Working Families Index Panel Discussion: Making Flex More Accessible to All
Published: 12 Jun 2022
Webinar notes written by Anna Letouze, Copywriting and Marketing Officer at Working Families.
With thanks to our panellists:
Drew Gibson, Senior Manager of Inclusion, Diversity and Wellbeing at Santander
Lucinda Quigley, Head of Working Parents and Executive Coach at Talking Talent
Alice Hooley, Relationship Manager at Working Families
Ursula Tavender (moderator), Co-CEO of Flexpo.
How do we make sure the conversation around flexibility reaches everyone that needs it? It’s not always easy to say, ‘I need flexible working’, so how can employers help facilitate those discussions? As the webinar launch of the Working Families Index highlighted, the answer lies in communication and trust.
The challenge of communication
Across the panel, communication was identified as being key to managing flexible teams. Our needs and circumstances are as unique as we are, and so an employer who has a communication strategy that establishes and caters to individual preferences is likely to have much better outcomes. Videos that shine a light on success stories, written information that people can absorb, or options to converse face to face or via email are all examples of tailoring communication to the needs of employees. It’s also crucial to create informal opportunities for conversation for those working remotely, providing valuable check-in points where managers can gauge how employees are coping.
The fluidity of need, and how to meet it
Understanding the different needs of an employee at different stages of their life can only happen through ongoing dialogue. The panel recognised how challenging these conversations can be, and suggested managers should receive coaching and be equipped with a toolkit that enables them to navigate complex issues and come to a solution that works for both business and employee. The pandemic focused minds on output rather than how work was being done, and a continuation of this could be the remedy for many flexible working conundrums.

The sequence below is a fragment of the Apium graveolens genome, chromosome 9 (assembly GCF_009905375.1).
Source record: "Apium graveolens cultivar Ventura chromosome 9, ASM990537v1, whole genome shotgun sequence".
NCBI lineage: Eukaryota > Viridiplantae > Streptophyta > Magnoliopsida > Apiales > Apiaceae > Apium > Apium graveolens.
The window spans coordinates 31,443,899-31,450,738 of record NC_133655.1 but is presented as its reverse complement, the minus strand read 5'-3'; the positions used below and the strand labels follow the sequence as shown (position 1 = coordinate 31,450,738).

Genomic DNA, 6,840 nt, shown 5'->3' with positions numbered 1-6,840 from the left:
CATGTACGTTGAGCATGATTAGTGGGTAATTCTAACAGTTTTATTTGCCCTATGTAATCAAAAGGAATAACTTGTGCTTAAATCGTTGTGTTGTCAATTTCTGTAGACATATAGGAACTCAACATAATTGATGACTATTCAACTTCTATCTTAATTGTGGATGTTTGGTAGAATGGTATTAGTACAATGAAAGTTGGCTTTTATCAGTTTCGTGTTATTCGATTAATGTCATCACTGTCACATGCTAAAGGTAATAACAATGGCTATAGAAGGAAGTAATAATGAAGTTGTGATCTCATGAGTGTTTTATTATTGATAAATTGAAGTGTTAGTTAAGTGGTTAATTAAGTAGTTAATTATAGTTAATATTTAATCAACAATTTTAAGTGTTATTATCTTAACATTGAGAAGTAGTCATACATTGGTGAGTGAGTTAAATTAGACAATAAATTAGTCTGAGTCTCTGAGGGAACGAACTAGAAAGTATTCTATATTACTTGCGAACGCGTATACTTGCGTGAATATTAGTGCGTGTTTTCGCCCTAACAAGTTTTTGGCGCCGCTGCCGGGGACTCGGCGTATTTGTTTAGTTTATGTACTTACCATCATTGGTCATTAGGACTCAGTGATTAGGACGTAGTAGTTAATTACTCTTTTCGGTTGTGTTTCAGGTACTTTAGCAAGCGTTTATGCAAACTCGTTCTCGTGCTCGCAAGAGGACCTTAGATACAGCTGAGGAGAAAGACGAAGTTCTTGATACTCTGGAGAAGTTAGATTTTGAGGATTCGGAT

Equality of opportunity
The pandemic acted as a catalyst for flexible working, enabling change at an unprecedented rate. But people in knowledge-based roles saw far more of this benefit than those in place-based roles. The challenge now is to make place-based roles more flexible, which requires a shift toward a people focused approach. This means listening to employees on what flexibility means to them, and experimenting with new working patterns. The panel acknowledged that solutions may carry a heavier administrative burden and require management training to see opportunities, but the result of implementing innovative practices such as shift-swaps is more engaged, dedicated staff.
A safe space
Hand in hand with communication goes trust, which was highlighted throughout the discussion as a way to build inclusivity. The pandemic prompted many men to want to take a more active role in caring, but this requires a supportive culture to combat the stigma that still exists and move towards gender equality. Creating a trusting environment empowers people to step forward, and managers are pivotal in this. Being open and sharing flexible working examples can help create a safe space. It was acknowledged that managers don’t have to have the answers, and that solutions are usually best found as a team. Workshops that level the playing field can help everyone open up about their flexible working desires and concerns.
An ear to the ground
Communication also entails listening, and the panellists all agreed that it’s crucial to know what’s working on the ground—the creative solutions operating outside the policy that are making flexible working work—to understand how they can be scaled up to benefit more people. Taking the cultural temperature also allows the needs that are going unmet to be realised. For example, feedback from throughout the organisation enabled Santander to discover that men needed more support to take an active role with childcare and that carers needed more support
Sending a message
The consensus amongst the panel is that tone is set from the top and having leaders who don’t just advocate but demonstrate a commitment to flexible working fosters a supportive culture that permeates. Stories that evidence flexible working as being productive and sustainable should be broadcast both internally and externally, to inspire the current workforce and attract new talent. Many employers were on the pathway to flexible working long before the pandemic, and the innovative leadership of those who are pioneering flexible working policies and practices, going far above and beyond statutory requirements, should be celebrated in leading the way for others.
Not only does the Working Families Index find an appetite for flexible working, it evidences that there are wins for employees and employers when they engage in flexible working. In the current competitive job market, when employees can vote with their feet, flexibility attracts new talent and helps engage and retain a workforce through empowering people to take decisions about what works best for them and their family.
With thanks to our webinar and report partners, Talking Talent.